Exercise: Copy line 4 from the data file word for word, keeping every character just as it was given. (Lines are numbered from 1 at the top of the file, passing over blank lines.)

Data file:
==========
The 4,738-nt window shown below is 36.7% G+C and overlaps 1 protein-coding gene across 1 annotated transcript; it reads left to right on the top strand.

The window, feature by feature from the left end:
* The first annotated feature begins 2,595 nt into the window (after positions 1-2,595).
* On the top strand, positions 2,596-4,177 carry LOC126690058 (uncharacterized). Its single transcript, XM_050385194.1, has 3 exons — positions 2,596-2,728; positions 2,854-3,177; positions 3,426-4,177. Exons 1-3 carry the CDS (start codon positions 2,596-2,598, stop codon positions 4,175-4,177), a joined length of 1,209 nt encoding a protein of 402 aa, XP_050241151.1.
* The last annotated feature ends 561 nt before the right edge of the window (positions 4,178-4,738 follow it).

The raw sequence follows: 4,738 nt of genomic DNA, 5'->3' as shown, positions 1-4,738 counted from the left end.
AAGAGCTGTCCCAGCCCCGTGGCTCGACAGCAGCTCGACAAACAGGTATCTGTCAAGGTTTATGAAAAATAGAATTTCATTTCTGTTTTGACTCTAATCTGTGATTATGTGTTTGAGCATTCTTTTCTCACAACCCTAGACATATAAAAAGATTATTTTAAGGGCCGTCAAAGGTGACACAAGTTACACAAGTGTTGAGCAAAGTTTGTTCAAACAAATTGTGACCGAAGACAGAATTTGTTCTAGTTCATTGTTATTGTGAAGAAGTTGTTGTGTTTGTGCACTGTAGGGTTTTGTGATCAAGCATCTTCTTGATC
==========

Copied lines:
* On the top strand, positions 2,596-4,177 carry LOC126690058 (uncharacterized). Its single transcript, XM_050385194.1, has 3 exons — positions 2,596-2,728; positions 2,854-3,177; positions 3,426-4,177. Exons 1-3 carry the CDS (start codon positions 2,596-2,598, stop codon positions 4,175-4,177), a joined length of 1,209 nt encoding a protein of 402 aa, XP_050241151.1.